Berlinia giorgii is a shrub or a tree that can grow from 4 - 18 metres tall. The bole can be from 30 - 50cm in diameter.
There are no documented reports, but the plant is very likely to be harvested from the wild for local use of its wood.
Berlinia giorgii is one of the most widespread members of the genus and is known to occur within the protected areas network. However, the level of deforestation and natural habitat degradation in some of the areas in which the species occurs are high, indicating that botanical surveys and monitoring of the species is required. There are no estimates of population numbers for this species and population decline cannot be assessed with certainty, however population decline is not thought to be over the threshold for a threatened category. The plant is classified as 'Least Concern' in the IUCN Red List of Threatened Species(2013)[
Tropical Africa - Angola, DR Congo, Burundi, Zambia
Upland forest, often preferring drier areas or woodland or wooded grassland; at elevations from 900 - 1,000 metres, sometimes descending to 450 metres.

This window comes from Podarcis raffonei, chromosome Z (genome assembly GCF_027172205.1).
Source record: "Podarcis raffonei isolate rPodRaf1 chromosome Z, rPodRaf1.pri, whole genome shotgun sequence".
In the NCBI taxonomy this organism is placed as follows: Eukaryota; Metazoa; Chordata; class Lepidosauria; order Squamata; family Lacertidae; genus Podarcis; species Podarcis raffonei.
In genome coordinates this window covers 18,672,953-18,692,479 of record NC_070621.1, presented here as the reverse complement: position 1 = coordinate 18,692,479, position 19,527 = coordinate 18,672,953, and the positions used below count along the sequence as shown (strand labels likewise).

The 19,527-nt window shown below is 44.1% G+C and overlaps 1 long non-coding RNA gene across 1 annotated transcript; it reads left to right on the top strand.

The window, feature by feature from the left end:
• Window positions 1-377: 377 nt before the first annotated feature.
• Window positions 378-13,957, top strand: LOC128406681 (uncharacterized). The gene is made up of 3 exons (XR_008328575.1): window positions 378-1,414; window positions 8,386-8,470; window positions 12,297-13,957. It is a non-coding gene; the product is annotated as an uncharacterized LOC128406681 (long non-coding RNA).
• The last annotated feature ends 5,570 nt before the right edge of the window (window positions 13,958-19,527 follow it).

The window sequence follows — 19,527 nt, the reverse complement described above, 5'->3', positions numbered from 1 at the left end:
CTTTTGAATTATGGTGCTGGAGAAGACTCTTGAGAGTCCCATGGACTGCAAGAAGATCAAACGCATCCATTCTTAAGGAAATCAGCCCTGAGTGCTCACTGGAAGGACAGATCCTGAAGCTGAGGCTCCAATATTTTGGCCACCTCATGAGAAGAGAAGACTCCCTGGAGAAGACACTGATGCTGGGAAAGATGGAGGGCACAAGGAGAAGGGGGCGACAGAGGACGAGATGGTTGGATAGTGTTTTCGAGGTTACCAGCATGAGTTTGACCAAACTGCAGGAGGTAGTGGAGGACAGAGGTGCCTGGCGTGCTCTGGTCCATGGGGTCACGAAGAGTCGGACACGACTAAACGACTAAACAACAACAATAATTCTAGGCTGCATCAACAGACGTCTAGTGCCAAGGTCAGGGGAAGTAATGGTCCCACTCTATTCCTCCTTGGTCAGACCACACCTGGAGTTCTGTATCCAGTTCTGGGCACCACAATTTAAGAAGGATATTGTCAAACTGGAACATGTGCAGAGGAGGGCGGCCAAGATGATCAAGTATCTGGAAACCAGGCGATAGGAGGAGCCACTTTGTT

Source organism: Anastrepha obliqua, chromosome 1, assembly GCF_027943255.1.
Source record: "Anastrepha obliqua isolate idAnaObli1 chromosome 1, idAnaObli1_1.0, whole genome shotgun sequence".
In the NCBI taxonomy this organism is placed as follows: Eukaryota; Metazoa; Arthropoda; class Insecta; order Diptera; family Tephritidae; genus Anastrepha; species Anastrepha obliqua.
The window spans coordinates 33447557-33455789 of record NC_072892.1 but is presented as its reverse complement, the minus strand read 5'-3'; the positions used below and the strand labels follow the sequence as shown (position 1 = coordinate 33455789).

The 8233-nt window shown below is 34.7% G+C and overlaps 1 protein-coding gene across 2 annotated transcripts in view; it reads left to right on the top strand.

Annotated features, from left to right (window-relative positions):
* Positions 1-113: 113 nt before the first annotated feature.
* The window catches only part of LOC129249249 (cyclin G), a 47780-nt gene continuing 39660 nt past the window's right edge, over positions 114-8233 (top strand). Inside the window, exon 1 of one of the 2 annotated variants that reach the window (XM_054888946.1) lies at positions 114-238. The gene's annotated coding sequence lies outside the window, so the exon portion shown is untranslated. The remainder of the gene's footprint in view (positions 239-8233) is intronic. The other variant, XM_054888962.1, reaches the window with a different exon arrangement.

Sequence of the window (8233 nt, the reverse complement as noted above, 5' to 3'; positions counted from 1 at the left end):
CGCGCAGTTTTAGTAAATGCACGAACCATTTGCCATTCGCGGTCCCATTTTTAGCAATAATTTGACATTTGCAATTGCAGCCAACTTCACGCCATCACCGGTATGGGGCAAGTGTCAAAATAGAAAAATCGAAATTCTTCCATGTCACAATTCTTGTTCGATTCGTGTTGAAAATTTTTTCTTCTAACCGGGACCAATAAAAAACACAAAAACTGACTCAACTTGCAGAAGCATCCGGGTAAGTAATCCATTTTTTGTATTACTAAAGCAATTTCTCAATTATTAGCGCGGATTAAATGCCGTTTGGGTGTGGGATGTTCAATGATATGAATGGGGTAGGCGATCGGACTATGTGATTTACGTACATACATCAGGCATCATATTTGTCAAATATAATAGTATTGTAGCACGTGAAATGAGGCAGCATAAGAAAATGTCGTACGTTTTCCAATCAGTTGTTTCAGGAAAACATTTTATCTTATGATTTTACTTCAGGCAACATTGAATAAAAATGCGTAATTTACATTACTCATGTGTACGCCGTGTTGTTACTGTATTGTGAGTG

|Conservation Status||Least Concern
|Other Uses Rating||
This species has been confused with Berlinia bruneelii and Berlinia craibiana.
We know of no documented human uses for this species. However other species in this genus are collected locally for building materials, as well as for food and medicines. The wood of the various species in this genus is very similar and so this species is likely to be used for purposes such as construction, furniture and flooring[
Berlinia wood is, in general, similar to white oak (Quercus alba) in durability, density and usefulness. It is an attractive, decorative hardwood that can be used for fine, interior joinery[
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